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A Tribute to Andy Glew

4th May 2020

A Tribute to Andy Glew

Michael Ah-Moye FRCOG
CEO and Consultant Gynaecologist

I have known Andy since 1985, when we were both training in IVF in London, under the late Professor Ian Craft.  

Half of Andy’s time was spent on day release at the Animal Research Laboratory in Cambridge where he studied Animal Reproduction under Professor Robert Moore, the head of the laboratory and an advisor to Professor Craft’s IVF Unit.  Andy forever spoke fondly of Bob Moore and the wonderful time he spent under his supervision in Cambridge. He was so excited to meet Bob again at Professor Craft’s memorial last September.  

In 1989 I decided to open my own IVF unit at the Holly House Hospital in Essex.  I never expected that Andy would want to want to leave London, the biggest IVF unit in the UK at this stage of his career, but I was absolutely over the moon when he volunteered to join me in my new venture! He wanted a challenge, to be Head of the laboratory, and as he lived on the Essex/Hertfordshire border, travelling to work was much easier than his daily commute to Central London. I was very excited although Andy was the youngest embryologist on the IVF team in London, he struck me as being one of the best embryologists around at that time.  

With usual zeal and vigour, Andy set up our clinic’s IVF laboratory, researching and ordering all necessary equipment such as incubators, microscopes, flow hood etc. Knowing his love of gadgets and technology, he was in his element! 

When we opened our first clinic in 1989, it was an instant success, with 13 of the first 18 patients treated testing positive for pregnancy, which was remarkable 30 years ago when IVF success rates was barely 10%, and this was published in the Serono (the world’s first manufacturer of IVF stimulation drugs) Newsletter.  Over the years we steadfastly maintained our position as one of the UK’s most successful IVF Clinics, consistently in the Top Five in the HFEA league table.  This success was largely due to Andy’s laboratory expertise, his meticulous attention to detail, his passion, drive and devotion to his profession.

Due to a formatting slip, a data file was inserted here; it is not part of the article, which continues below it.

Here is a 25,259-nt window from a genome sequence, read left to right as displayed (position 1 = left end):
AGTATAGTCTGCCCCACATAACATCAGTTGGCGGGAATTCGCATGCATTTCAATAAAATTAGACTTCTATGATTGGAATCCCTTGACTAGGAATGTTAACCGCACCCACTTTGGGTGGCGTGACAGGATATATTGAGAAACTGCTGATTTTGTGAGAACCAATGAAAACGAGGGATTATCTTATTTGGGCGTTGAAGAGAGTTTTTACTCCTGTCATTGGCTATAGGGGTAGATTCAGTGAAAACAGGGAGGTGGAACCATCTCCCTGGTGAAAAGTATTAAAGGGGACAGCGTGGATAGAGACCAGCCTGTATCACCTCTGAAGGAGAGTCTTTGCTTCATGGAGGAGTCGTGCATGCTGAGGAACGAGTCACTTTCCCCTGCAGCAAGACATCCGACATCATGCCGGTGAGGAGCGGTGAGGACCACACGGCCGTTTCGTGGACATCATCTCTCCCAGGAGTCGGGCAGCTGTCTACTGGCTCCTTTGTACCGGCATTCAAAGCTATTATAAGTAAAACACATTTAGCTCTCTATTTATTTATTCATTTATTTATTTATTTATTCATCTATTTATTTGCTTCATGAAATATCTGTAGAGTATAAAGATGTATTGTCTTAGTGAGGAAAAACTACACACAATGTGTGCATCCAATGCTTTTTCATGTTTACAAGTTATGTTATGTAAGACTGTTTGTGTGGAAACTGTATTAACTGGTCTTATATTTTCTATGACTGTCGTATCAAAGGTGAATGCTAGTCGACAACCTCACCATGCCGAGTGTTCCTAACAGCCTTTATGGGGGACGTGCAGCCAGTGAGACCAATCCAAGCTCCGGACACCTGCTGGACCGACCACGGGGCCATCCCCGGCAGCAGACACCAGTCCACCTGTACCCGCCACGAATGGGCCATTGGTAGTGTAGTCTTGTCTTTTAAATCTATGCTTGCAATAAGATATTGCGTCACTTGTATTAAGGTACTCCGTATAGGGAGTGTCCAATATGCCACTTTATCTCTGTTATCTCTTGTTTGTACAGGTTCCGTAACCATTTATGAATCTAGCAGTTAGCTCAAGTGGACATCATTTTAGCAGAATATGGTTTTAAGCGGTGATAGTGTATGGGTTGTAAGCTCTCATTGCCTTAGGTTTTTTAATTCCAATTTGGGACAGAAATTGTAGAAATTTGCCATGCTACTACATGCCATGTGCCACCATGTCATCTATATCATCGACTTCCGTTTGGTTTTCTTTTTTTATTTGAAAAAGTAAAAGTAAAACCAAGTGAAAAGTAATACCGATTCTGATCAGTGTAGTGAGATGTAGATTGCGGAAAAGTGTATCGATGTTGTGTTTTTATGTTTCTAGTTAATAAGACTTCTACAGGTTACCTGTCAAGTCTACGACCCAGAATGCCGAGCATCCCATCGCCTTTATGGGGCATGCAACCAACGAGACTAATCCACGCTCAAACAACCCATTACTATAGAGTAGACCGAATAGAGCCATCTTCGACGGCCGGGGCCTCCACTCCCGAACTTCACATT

In 2007, due mainly to the need for extra laboratory space we relocated from Holly House Hospital to a new purpose built clinic at our current premises in Cheshunt.  Andy and I had looked at various new premises. Prior to its construction, we visited other new IVF clinics around the country, even as far as Scotland, to gain ideas and avoid pitfalls. Andy helped design the most up to date laboratory and Air Plant for the new clinic, which has been the envy of many in our field.  

Andy was undoubtedly a giant in the field of Embryology.  He was a founder member of the Association of Clinical Embryologist (ACE) and a member of its first executive committee.  For many years, as an external HFEA inspector, he helped to ensure that clinics operated within HFEA guidelines and the law.  There is hardly an embryologist in the UK who does not know of Andy!